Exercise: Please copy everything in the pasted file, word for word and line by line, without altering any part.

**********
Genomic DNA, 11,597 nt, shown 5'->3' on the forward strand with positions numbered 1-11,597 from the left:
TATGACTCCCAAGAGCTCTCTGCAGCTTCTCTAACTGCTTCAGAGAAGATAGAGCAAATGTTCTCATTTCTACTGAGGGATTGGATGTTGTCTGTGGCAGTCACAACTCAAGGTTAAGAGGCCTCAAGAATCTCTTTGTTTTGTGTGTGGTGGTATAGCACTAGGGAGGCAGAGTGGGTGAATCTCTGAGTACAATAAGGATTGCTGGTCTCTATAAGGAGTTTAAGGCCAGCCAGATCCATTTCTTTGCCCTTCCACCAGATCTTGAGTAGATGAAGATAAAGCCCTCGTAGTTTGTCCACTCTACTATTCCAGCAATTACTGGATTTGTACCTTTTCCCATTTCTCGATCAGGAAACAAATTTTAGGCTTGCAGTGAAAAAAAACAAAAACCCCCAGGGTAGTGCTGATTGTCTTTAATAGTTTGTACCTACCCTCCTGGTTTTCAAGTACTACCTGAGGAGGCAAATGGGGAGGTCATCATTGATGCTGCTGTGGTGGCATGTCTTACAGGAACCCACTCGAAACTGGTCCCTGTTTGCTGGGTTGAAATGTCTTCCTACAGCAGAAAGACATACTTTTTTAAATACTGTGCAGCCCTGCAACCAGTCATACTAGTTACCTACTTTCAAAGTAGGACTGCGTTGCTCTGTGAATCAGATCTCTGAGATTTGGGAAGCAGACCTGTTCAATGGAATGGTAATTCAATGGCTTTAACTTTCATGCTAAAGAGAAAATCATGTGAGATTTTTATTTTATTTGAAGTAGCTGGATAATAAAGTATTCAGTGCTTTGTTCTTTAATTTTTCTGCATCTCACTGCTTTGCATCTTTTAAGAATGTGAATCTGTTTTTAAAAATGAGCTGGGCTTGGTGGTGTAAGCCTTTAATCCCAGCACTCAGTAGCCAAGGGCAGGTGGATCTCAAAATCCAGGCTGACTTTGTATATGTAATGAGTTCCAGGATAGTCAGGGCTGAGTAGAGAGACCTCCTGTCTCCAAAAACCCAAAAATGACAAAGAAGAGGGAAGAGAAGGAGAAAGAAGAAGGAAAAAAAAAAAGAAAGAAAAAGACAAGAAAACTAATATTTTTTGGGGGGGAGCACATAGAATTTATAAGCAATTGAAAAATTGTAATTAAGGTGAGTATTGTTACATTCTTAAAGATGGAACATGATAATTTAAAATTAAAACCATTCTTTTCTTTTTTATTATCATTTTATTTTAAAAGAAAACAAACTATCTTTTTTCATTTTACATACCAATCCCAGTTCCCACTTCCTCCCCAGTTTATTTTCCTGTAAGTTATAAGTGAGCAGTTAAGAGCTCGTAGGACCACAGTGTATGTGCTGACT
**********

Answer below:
Genomic DNA, 11,597 nt, shown 5'->3' on the forward strand with positions numbered 1-11,597 from the left:
TATGACTCCCAAGAGCTCTCTGCAGCTTCTCTAACTGCTTCAGAGAAGATAGAGCAAATGTTCTCATTTCTACTGAGGGATTGGATGTTGTCTGTGGCAGTCACAACTCAAGGTTAAGAGGCCTCAAGAATCTCTTTGTTTTGTGTGTGGTGGTATAGCACTAGGGAGGCAGAGTGGGTGAATCTCTGAGTACAATAAGGATTGCTGGTCTCTATAAGGAGTTTAAGGCCAGCCAGATCCATTTCTTTGCCCTTCCACCAGATCTTGAGTAGATGAAGATAAAGCCCTCGTAGTTTGTCCACTCTACTATTCCAGCAATTACTGGATTTGTACCTTTTCCCATTTCTCGATCAGGAAACAAATTTTAGGCTTGCAGTGAAAAAAAACAAAAACCCCCAGGGTAGTGCTGATTGTCTTTAATAGTTTGTACCTACCCTCCTGGTTTTCAAGTACTACCTGAGGAGGCAAATGGGGAGGTCATCATTGATGCTGCTGTGGTGGCATGTCTTACAGGAACCCACTCGAAACTGGTCCCTGTTTGCTGGGTTGAAATGTCTTCCTACAGCAGAAAGACATACTTTTTTAAATACTGTGCAGCCCTGCAACCAGTCATACTAGTTACCTACTTTCAAAGTAGGACTGCGTTGCTCTGTGAATCAGATCTCTGAGATTTGGGAAGCAGACCTGTTCAATGGAATGGTAATTCAATGGCTTTAACTTTCATGCTAAAGAGAAAATCATGTGAGATTTTTATTTTATTTGAAGTAGCTGGATAATAAAGTATTCAGTGCTTTGTTCTTTAATTTTTCTGCATCTCACTGCTTTGCATCTTTTAAGAATGTGAATCTGTTTTTAAAAATGAGCTGGGCTTGGTGGTGTAAGCCTTTAATCCCAGCACTCAGTAGCCAAGGGCAGGTGGATCTCAAAATCCAGGCTGACTTTGTATATGTAATGAGTTCCAGGATAGTCAGGGCTGAGTAGAGAGACCTCCTGTCTCCAAAAACCCAAAAATGACAAAGAAGAGGGAAGAGAAGGAGAAAGAAGAAGGAAAAAAAAAAAGAAAGAAAAAGACAAGAAAACTAATATTTTTTGGGGGGGAGCACATAGAATTTATAAGCAATTGAAAAATTGTAATTAAGGTGAGTATTGTTACATTCTTAAAGATGGAACATGATAATTTAAAATTAAAACCATTCTTTTCTTTTTTATTATCATTTTATTTTAAAAGAAAACAAACTATCTTTTTTCATTTTACATACCAATCCCAGTTCCCACTTCCTCCCCAGTTTATTTTCCTGTAAGTTATAAGTGAGCAGTTAAGAGCTCGTAGGACCACAGTGTATGTGCTGACT